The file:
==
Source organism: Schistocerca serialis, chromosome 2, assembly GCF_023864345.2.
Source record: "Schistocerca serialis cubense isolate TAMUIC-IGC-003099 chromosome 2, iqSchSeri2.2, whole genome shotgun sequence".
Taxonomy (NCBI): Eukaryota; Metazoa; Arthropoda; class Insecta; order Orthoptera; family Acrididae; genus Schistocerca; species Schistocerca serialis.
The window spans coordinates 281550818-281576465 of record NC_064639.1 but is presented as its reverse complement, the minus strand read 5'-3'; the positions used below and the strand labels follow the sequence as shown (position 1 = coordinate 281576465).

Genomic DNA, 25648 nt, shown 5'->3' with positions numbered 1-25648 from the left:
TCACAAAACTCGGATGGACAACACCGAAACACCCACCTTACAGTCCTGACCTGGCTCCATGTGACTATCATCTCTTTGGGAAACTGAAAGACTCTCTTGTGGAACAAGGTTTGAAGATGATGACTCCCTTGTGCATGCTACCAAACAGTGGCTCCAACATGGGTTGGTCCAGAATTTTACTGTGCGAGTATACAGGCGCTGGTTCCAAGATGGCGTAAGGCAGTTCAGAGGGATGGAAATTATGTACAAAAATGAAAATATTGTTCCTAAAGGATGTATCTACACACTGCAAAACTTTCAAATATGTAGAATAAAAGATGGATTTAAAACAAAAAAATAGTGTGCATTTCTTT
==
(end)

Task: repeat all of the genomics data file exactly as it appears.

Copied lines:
Source organism: Schistocerca serialis, chromosome 2, assembly GCF_023864345.2.
Source record: "Schistocerca serialis cubense isolate TAMUIC-IGC-003099 chromosome 2, iqSchSeri2.2, whole genome shotgun sequence".
Taxonomy (NCBI): Eukaryota; Metazoa; Arthropoda; class Insecta; order Orthoptera; family Acrididae; genus Schistocerca; species Schistocerca serialis.
The window spans coordinates 281550818-281576465 of record NC_064639.1 but is presented as its reverse complement, the minus strand read 5'-3'; the positions used below and the strand labels follow the sequence as shown (position 1 = coordinate 281576465).

Genomic DNA, 25648 nt, shown 5'->3' with positions numbered 1-25648 from the left:
TCACAAAACTCGGATGGACAACACCGAAACACCCACCTTACAGTCCTGACCTGGCTCCATGTGACTATCATCTCTTTGGGAAACTGAAAGACTCTCTTGTGGAACAAGGTTTGAAGATGATGACTCCCTTGTGCATGCTACCAAACAGTGGCTCCAACATGGGTTGGTCCAGAATTTTACTGTGCGAGTATACAGGCGCTGGTTCCAAGATGGCGTAAGGCAGTTCAGAGGGATGGAAATTATGTACAAAAATGAAAATATTGTTCCTAAAGGATGTATCTACACACTGCAAAACTTTCAAATATGTAGAATAAAAGATGGATTTAAAACAAAAAAATAGTGTGCATTTCTTT